The biggest part of the problem is structural as member countries have no real incentive to show fiscal restraint outside of market discipline. You can recapitalize banks until the cows come home, if you don't show fiscal restraint and keep costs under control the prospects for growth are slim & none. If you print and monetize some of the debt and it works the first time but you keep spending it won't work the second time. As a matter of fact, it won't work the first time if you don't announce credible plans to keep costs under control while your printing.
The solution is action. The plans for a banking union and deposit insurance need to be put into action. That will help but the real kicker is Euro bonds. Single countries can't be forced to default or have the perception that they can be. On top of Euro bonds needs to sit an authority on spending. The new French presidents lowering of the retirement age was some of the most idiotic shit to come out of this crisis and gets to the crux of the problem. Countries want to be free to do whatever they want irregardless of what it means for the rest of the EU. All this leads me to now believe that none of this will be fixed without a huge catastrophe.
It's not going to be pretty but without a depression type occurrence the pressure won't be great enough to truly unify Europe. It took the near decimation of WWII and the zero growth that followed to get this far, and I think it'll take something nearly as bad to get us the rest of the way. I hope I'm wrong but judging from market action the markets won't except half measures. It's Euro bonds or nothing and only real economic pain inside Germany and the rest of the EU will open their eyes. Both sides need to give something up to meet in the middle, let's hope they both don't need to be brought to their knees to start moving in that direction.
And then we have China
The Chinese have pulled off one of the greatest feats in economic history going from a huge mud stain to the worlds second largest and fastest growing economy. It now seems they've come too far too fast and will have that dreaded hard landing. It's biggest customers Europe and America are having a hard time right now so it's only right they feel the pinch.
Numbers out of China are as reliable as Enron's 2001 Q1 earnings report so all the world can go off are their actions. They've recently cut rates back to back signaling it might be more trouble there than the world thought. China's problems are well known and documented but in a nut shell they can't depend on the world to keep buying their goods. They need domestic spending to pick up in a big way. This is difficult to achieve with a population that's used to saving so much of their money. They're making progress with this but not nearly as fast as the rest of the world is stalling.
It will be interesting to see if they can hit their trade target of 10%. Then again how would we even know if they didn't? Maybe if someone tallied the worlds numbers on imports from China? Either way if Europe drags down the US the US will certainly drag down China and China has the furthest to fall.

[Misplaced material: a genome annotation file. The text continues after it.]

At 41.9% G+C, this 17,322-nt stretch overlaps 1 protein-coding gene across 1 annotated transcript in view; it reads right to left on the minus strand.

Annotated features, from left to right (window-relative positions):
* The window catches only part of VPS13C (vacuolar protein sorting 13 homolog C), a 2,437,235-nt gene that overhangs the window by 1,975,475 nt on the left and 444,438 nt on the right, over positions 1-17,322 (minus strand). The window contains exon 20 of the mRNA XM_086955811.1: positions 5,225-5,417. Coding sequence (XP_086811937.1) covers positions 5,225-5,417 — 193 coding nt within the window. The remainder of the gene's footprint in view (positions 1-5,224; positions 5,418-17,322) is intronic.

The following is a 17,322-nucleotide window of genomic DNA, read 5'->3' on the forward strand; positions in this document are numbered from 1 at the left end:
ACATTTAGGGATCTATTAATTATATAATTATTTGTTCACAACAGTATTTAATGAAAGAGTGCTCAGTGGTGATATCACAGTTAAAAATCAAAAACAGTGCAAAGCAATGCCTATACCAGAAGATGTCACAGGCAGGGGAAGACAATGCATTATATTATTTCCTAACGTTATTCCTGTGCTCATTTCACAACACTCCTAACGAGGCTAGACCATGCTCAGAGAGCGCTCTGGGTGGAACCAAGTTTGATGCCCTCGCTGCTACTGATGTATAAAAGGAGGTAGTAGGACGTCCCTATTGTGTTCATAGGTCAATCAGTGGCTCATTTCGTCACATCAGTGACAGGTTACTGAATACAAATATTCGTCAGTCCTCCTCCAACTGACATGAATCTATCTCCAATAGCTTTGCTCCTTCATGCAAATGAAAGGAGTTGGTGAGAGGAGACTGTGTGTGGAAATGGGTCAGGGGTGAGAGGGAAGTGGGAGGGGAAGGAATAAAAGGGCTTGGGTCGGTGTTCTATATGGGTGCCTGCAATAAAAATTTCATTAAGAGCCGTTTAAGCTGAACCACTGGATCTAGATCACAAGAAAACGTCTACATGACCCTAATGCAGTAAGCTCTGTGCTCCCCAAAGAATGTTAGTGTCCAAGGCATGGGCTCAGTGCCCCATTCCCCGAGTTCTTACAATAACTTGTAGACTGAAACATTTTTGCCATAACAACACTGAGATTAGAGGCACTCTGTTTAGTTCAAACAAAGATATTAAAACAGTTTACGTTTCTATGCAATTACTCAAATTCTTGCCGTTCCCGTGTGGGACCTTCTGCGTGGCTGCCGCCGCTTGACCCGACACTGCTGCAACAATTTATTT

Today's jobs numbers here in the US point to the major problem. If you take all the jobs away from your biggest customers how can they continue to be your biggest customers? They can't. Because of this I think China will have that hard landing because we in the US can't sustain our purchases from the country. Sooner or later the geniuses in Washington will realize that they can't help create jobs with a huge ass trade deficit.
I was in the "free trade is the only way" camp myself until recently. It dawned on me that as long as we have this huge trade deficit we won't ever be able to create meaningful amounts of jobs here. This is bad news for global US companies but they have made huge amounts of money under this free trade arrangement, clocking the largest earnings numbers in history while the country suffers the worse economic times in a generation. If they're not careful they'll break one of the cardinal rules "Don't kill the goose that lays the golden egg."
Maybe it'll take a depression like downturn here to bring on real protectionist sentiment but it's coming. And yeah I said it, the bad word "protectionist" and I meant it. Even with the a push to levy tariffs on Chinese goods that get subsidized it's not enough. China isn't the only place US jobs go to die. NAFTA has made a huge trade deficit with Mexico and continues to widen it. This must be dealt with. Sorry, but "protectionism" can't continue to be a bad word because American jobs and the American economy need to be protected.
All in all it's clear that QE by it's self doesn't work. It's been proven all over the world. All we've thrown at the problems have brought us here basically not much better off than we were 5 years ago. There's things we could have done and should have done as far as policy is concerned, and things we still must do. None of which will be painless or easy.
Some say we need to print more money to get out of this but printing money can only go so far. You can't make real jobs by printing money. Low interest rates only work if demand is strong enough to spur borrowing & investment. People won't barrow unless they see a way to pay it back. And that way to pay it back can't be more borrowing. I'm afraid we need the big reset. We need assets to go down and interest rates to go up. We need people to hoard cash until assets reach a level that forces demand. We need hardship to spur innovation. No one is more innovative than a hungry person. It seems the market is so distorted that the natural instincts of market participants are too far out of whack to rectify themselves. I really hope I'm wrong about this but the way things are looking it doesn't seem like it.